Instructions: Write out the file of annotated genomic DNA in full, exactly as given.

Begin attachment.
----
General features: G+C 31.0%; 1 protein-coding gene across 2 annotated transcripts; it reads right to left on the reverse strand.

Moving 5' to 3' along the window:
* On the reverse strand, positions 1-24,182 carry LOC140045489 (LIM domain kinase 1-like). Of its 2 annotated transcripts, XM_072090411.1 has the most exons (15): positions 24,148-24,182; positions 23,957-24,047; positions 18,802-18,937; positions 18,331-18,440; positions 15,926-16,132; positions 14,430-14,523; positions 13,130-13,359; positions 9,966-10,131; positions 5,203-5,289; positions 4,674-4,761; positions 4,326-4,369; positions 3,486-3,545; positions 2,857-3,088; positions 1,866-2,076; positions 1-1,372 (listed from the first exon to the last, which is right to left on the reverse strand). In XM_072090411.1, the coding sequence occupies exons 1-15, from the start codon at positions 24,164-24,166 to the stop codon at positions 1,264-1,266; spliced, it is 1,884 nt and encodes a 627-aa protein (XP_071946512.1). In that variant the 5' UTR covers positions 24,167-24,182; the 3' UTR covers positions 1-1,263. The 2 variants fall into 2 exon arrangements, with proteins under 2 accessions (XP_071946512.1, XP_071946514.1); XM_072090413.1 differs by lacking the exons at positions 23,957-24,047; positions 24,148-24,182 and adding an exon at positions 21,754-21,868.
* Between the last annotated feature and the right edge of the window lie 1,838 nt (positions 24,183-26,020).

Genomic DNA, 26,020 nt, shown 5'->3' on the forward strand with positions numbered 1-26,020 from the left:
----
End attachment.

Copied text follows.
General features: G+C 31.0%; 1 protein-coding gene across 2 annotated transcripts; it reads right to left on the reverse strand.

Moving 5' to 3' along the window:
* On the reverse strand, positions 1-24,182 carry LOC140045489 (LIM domain kinase 1-like). Of its 2 annotated transcripts, XM_072090411.1 has the most exons (15): positions 24,148-24,182; positions 23,957-24,047; positions 18,802-18,937; positions 18,331-18,440; positions 15,926-16,132; positions 14,430-14,523; positions 13,130-13,359; positions 9,966-10,131; positions 5,203-5,289; positions 4,674-4,761; positions 4,326-4,369; positions 3,486-3,545; positions 2,857-3,088; positions 1,866-2,076; positions 1-1,372 (listed from the first exon to the last, which is right to left on the reverse strand). In XM_072090411.1, the coding sequence occupies exons 1-15, from the start codon at positions 24,164-24,166 to the stop codon at positions 1,264-1,266; spliced, it is 1,884 nt and encodes a 627-aa protein (XP_071946512.1). In that variant the 5' UTR covers positions 24,167-24,182; the 3' UTR covers positions 1-1,263. The 2 variants fall into 2 exon arrangements, with proteins under 2 accessions (XP_071946512.1, XP_071946514.1); XM_072090413.1 differs by lacking the exons at positions 23,957-24,047; positions 24,148-24,182 and adding an exon at positions 21,754-21,868.
* Between the last annotated feature and the right edge of the window lie 1,838 nt (positions 24,183-26,020).

Genomic DNA, 26,020 nt, shown 5'->3' on the forward strand with positions numbered 1-26,020 from the left: